CHECKDB and DATA_PURITY May 21st, 2010

Vinod Kumar

DBCC CHECKDB command performs several operations in additional to checking the consistency of allocation structures and various objects inside a database. One such important interesting activity added is the DATA_PURITY checks. In SQL Server 2000, DBCC CHECKDB did not evaluate the values present in the columns to ensure that they are valid and conform to the rules specified for the data types for those columns. But there was an undocumented trace flag which could be used to force DBCC CHECKDB to perform some limited data purity checks. But I will refrain from getting into those shortcuts …

In SQL Server 2005, a documented option is available for the DBCC CHECKDB command that can be used to force the data purity checks. This is the WITH DATA_PURITY option. There are a couple of important points that you need to understand regarding these checks:

  • The data purity checks are performed automatically whenever DBCC CHECKDB is executed against a database created in SQL Server 2005
  • The data purity checks cannot be disabled for databases that were created in SQL Server 2005
  • The data purity checks are not performed automatically whenever DBCC CHECKDB is executed against a database created in SQL Server 2000 or earlier
  • If PHYSICAL_ONLY is specified, column-integrity checks are not performed.
  • In order for DBCC to perform data purity checks on a database created in SQL Server 2000 or earlier, you will need to execute DBCC CHECKDB with the DATA_PURITY option.
  • If this DBCC CHECKDB was successful, then a bit is turned on in the boot page to indicate future runs of DBCC CHECKDB perform data purity checks automatically. If you are still running SQL 2000 (you must upgrade), but for academic purposes you might want to see the bit info using the DBINFO command. This typical undocumented command can be used like this –


Paul on his blog talks about this interesting information of DBCCFlags bit out there. 0 means it will not be run and 2 will mean it will be enabled by default. There are specific checks performed for columns with the data types – bit, real, float, datetime, smalldatetime, decimal, numeric, binary, varbinary, nchar,nvarchar. There is a very good possibility that data purity checks show problems on upgraded databases because these checks were not performed in earlier versions unless the trace flag was used to force these checks.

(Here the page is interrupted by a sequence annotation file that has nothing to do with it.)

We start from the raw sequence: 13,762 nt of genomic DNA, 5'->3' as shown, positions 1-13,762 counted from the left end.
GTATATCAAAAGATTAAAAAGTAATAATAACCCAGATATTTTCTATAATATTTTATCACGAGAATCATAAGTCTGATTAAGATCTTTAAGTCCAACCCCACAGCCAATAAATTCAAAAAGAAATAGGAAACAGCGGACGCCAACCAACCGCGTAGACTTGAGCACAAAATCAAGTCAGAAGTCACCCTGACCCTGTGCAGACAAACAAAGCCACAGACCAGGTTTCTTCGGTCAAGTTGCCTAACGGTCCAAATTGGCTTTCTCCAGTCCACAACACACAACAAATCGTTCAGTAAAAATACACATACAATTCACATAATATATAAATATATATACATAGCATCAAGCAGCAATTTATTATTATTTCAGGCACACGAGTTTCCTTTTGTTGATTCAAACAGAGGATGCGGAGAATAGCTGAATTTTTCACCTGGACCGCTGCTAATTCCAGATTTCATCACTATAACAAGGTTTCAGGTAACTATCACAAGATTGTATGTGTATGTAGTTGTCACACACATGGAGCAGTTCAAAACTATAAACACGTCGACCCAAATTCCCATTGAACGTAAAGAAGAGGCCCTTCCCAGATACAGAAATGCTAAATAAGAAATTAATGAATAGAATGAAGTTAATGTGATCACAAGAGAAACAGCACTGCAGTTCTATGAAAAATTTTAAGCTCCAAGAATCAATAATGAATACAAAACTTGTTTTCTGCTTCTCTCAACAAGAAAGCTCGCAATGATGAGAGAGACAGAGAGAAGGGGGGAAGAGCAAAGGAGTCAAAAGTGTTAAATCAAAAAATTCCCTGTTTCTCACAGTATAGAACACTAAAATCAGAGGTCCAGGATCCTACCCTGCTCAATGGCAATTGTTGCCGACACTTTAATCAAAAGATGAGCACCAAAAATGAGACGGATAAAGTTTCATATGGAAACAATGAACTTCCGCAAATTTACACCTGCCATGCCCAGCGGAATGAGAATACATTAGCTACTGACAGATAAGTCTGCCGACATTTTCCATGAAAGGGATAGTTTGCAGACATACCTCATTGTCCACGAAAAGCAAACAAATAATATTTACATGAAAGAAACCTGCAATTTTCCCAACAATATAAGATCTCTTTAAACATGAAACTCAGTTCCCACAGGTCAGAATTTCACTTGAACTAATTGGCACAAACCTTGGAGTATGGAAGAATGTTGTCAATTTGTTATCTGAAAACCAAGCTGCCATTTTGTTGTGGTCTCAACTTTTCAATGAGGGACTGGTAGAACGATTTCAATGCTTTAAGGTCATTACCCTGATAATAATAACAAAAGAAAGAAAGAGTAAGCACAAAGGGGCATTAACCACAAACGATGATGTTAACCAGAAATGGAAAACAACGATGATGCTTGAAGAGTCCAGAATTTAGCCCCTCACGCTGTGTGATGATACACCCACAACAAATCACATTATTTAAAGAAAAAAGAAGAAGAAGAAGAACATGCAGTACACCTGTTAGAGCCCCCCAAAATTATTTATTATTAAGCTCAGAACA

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4 Responses to “CHECKDB and DATA_PURITY”

  1. vinodkumar says:

    Rich – CHECKDB is an resource intensive operation, while it has been enhanced by miles in SQL 2005 and 2008 versions compared to SQL Server 2000 days. CHECKDB will be the only operation that will read through ALL your pages and check for consistency errors of need be. Even a backup can error out in ht emiddle, while a CHECKDB will identify and then walk past to check other errors.

    It is surely advisable to run these during off-peak

  2. Rich says:


    Can DBCC CHECKDB WITH_PURITY be run while the db is being used or must we set it to single user and kick everyone off? Is it very resource intensive or only slightly? Could we just wait until there is a lull in the activity or can I run it while folks are active?

  3. emt says:

    Wow this is a great resource.. I’m enjoying it.. good article

  4. jackadams says:

    Hi, The DATA_PURITY clause of the DBCC CHECKDB statement is used to check the database for column values that are out-of-range or invalid. For example, DBCC CHECKDB detects columns with date and time values that are larger than or less than the acceptable range for the datetime data type; or decimal or approximate-numeric data type columns with precision values that are invalid. This is useful only for databases that have been upgraded from earlier versions of SQL Server because databases created in SQL Server 2005 and later versions have column-value integrity checks enabled by default.

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